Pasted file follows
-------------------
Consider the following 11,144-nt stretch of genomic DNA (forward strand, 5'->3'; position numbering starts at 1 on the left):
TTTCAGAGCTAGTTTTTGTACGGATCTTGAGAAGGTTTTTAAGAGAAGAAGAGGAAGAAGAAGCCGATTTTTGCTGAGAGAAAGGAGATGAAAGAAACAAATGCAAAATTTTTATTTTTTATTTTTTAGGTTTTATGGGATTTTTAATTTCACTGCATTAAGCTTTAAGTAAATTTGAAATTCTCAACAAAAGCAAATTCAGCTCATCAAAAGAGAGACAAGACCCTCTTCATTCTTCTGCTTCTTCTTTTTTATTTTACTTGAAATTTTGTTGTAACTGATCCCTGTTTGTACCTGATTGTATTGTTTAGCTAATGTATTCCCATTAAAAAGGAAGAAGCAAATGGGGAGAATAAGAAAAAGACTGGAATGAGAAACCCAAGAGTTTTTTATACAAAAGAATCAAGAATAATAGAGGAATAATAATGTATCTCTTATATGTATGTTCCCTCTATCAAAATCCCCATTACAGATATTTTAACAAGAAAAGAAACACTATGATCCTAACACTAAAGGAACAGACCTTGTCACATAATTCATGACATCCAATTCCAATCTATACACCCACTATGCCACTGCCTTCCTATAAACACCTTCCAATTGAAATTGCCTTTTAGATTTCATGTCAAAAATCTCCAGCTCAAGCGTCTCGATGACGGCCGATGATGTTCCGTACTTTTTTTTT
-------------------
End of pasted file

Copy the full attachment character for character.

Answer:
Consider the following 11,144-nt stretch of genomic DNA (forward strand, 5'->3'; position numbering starts at 1 on the left):
TTTCAGAGCTAGTTTTTGTACGGATCTTGAGAAGGTTTTTAAGAGAAGAAGAGGAAGAAGAAGCCGATTTTTGCTGAGAGAAAGGAGATGAAAGAAACAAATGCAAAATTTTTATTTTTTATTTTTTAGGTTTTATGGGATTTTTAATTTCACTGCATTAAGCTTTAAGTAAATTTGAAATTCTCAACAAAAGCAAATTCAGCTCATCAAAAGAGAGACAAGACCCTCTTCATTCTTCTGCTTCTTCTTTTTTATTTTACTTGAAATTTTGTTGTAACTGATCCCTGTTTGTACCTGATTGTATTGTTTAGCTAATGTATTCCCATTAAAAAGGAAGAAGCAAATGGGGAGAATAAGAAAAAGACTGGAATGAGAAACCCAAGAGTTTTTTATACAAAAGAATCAAGAATAATAGAGGAATAATAATGTATCTCTTATATGTATGTTCCCTCTATCAAAATCCCCATTACAGATATTTTAACAAGAAAAGAAACACTATGATCCTAACACTAAAGGAACAGACCTTGTCACATAATTCATGACATCCAATTCCAATCTATACACCCACTATGCCACTGCCTTCCTATAAACACCTTCCAATTGAAATTGCCTTTTAGATTTCATGTCAAAAATCTCCAGCTCAAGCGTCTCGATGACGGCCGATGATGTTCCGTACTTTTTTTTT